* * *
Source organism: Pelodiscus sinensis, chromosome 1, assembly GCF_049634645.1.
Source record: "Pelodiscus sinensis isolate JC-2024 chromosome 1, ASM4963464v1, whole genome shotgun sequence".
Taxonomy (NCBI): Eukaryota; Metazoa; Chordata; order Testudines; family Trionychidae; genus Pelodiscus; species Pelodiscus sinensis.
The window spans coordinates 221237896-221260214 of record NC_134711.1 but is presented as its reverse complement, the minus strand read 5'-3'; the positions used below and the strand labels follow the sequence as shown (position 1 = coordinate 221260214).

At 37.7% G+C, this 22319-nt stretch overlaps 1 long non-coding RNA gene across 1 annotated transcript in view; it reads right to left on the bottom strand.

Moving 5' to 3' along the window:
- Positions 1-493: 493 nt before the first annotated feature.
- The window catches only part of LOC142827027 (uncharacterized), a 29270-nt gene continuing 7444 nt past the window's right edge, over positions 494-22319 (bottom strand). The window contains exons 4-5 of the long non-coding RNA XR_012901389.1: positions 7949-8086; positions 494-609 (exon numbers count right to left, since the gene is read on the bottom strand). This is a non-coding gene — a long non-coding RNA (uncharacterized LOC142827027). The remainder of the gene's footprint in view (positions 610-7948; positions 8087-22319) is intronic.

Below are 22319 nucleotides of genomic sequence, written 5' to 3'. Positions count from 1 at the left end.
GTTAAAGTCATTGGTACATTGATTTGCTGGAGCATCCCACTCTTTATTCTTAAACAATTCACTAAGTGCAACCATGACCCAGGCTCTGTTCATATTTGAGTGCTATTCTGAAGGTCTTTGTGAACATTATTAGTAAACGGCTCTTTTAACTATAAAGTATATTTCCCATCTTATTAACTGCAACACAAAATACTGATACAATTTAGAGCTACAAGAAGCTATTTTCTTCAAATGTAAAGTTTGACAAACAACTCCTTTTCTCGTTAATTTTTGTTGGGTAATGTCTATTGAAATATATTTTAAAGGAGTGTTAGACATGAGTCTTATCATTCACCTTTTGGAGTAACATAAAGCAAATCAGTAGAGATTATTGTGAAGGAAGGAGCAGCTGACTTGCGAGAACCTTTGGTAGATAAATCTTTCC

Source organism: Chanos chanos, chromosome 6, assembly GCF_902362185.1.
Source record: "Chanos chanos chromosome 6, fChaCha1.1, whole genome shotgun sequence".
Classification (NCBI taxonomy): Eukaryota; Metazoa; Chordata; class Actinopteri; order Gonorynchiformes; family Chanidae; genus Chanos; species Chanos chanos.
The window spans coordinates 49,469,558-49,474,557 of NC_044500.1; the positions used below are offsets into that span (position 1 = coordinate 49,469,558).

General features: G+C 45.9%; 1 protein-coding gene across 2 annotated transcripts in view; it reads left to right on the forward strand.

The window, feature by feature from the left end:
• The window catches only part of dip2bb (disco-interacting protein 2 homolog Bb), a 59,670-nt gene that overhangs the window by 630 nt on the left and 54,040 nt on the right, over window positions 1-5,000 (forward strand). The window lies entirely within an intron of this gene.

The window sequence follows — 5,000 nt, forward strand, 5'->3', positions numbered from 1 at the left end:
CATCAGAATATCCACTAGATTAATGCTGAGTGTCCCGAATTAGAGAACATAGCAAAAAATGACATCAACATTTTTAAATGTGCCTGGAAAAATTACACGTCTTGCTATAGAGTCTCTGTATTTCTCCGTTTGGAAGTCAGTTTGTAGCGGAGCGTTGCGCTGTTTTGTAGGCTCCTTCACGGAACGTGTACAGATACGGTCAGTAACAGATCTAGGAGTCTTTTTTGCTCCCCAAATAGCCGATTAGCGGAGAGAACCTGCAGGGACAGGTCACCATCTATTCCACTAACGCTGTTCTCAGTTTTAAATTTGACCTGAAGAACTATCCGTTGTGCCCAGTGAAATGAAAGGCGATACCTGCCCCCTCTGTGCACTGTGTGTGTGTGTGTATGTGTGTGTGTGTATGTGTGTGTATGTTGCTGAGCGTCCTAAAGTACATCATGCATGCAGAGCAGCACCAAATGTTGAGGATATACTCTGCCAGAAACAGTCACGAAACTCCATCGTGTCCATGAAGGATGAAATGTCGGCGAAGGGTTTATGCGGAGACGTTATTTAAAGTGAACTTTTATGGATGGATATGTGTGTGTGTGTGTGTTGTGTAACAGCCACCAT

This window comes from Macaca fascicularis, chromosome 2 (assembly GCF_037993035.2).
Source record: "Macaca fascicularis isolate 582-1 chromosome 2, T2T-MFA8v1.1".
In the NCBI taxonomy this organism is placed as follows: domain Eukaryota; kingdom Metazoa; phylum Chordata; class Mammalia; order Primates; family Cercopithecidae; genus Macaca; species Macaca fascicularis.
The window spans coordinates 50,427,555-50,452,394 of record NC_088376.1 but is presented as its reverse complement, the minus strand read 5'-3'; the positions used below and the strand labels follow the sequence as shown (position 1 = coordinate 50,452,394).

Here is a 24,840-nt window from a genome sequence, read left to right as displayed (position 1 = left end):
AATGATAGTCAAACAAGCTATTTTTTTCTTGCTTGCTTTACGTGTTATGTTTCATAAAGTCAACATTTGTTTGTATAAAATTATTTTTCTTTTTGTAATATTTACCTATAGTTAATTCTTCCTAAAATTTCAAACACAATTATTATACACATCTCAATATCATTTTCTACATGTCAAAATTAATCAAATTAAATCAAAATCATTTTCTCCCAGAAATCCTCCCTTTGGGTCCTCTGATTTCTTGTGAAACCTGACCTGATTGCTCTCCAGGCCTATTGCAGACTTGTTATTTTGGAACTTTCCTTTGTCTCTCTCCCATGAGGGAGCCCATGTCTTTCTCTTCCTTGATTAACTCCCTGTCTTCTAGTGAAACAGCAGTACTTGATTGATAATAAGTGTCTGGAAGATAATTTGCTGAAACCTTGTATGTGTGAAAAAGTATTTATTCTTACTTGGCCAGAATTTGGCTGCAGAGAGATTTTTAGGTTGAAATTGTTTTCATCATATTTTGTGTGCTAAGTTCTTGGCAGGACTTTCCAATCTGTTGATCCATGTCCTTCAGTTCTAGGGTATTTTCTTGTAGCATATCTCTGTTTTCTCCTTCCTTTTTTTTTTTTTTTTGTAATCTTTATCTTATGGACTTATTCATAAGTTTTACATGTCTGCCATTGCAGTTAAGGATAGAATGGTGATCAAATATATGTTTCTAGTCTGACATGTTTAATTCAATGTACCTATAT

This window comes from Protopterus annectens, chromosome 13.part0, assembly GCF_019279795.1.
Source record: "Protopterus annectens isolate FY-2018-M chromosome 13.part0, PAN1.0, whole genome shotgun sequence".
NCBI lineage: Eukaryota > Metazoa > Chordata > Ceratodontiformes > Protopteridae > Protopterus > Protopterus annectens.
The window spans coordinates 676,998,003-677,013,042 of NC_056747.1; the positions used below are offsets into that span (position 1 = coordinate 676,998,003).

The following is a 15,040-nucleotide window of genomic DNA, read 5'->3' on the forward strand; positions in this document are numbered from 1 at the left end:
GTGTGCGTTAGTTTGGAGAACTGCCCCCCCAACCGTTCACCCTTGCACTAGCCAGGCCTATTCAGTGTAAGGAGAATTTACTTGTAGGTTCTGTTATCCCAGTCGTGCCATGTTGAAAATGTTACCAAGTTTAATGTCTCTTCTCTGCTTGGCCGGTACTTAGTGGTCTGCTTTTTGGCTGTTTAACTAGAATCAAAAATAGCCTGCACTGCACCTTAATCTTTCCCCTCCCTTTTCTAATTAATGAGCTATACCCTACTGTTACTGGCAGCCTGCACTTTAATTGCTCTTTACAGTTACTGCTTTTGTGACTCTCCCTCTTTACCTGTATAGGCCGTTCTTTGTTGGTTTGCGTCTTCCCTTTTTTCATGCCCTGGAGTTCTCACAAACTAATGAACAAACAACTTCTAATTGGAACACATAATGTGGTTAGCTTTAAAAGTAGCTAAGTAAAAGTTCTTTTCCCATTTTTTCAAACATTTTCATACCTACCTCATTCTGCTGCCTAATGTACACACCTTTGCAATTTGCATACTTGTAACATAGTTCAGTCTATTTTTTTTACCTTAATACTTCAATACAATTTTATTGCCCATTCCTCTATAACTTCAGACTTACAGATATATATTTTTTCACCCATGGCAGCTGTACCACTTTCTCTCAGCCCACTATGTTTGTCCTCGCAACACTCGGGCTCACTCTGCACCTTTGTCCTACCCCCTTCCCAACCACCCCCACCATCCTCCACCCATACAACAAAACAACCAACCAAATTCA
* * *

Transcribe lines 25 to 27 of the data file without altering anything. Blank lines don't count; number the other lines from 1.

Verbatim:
AATGATAGTCAAACAAGCTATTTTTTTCTTGCTTGCTTTACGTGTTATGTTTCATAAAGTCAACATTTGTTTGTATAAAATTATTTTTCTTTTTGTAATATTTACCTATAGTTAATTCTTCCTAAAATTTCAAACACAATTATTATACACATCTCAATATCATTTTCTACATGTCAAAATTAATCAAATTAAATCAAAATCATTTTCTCCCAGAAATCCTCCCTTTGGGTCCTCTGATTTCTTGTGAAACCTGACCTGATTGCTCTCCAGGCCTATTGCAGACTTGTTATTTTGGAACTTTCCTTTGTCTCTCTCCCATGAGGGAGCCCATGTCTTTCTCTTCCTTGATTAACTCCCTGTCTTCTAGTGAAACAGCAGTACTTGATTGATAATAAGTGTCTGGAAGATAATTTGCTGAAACCTTGTATGTGTGAAAAAGTATTTATTCTTACTTGGCCAGAATTTGGCTGCAGAGAGATTTTTAGGTTGAAATTGTTTTCATCATATTTTGTGTGCTAAGTTCTTGGCAGGACTTTCCAATCTGTTGATCCATGTCCTTCAGTTCTAGGGTATTTTCTTGTAGCATATCTCTGTTTTCTCCTTCCTTTTTTTTTTTTTTTTGTAATCTTTATCTTATGGACTTATTCATAAGTTTTACATGTCTGCCATTGCAGTTAAGGATAGAATGGTGATCAAATATATGTTTCTAGTCTGACATGTTTAATTCAATGTACCTATAT

This window comes from Protopterus annectens, chromosome 13.part0, assembly GCF_019279795.1.
Source record: "Protopterus annectens isolate FY-2018-M chromosome 13.part0, PAN1.0, whole genome shotgun sequence".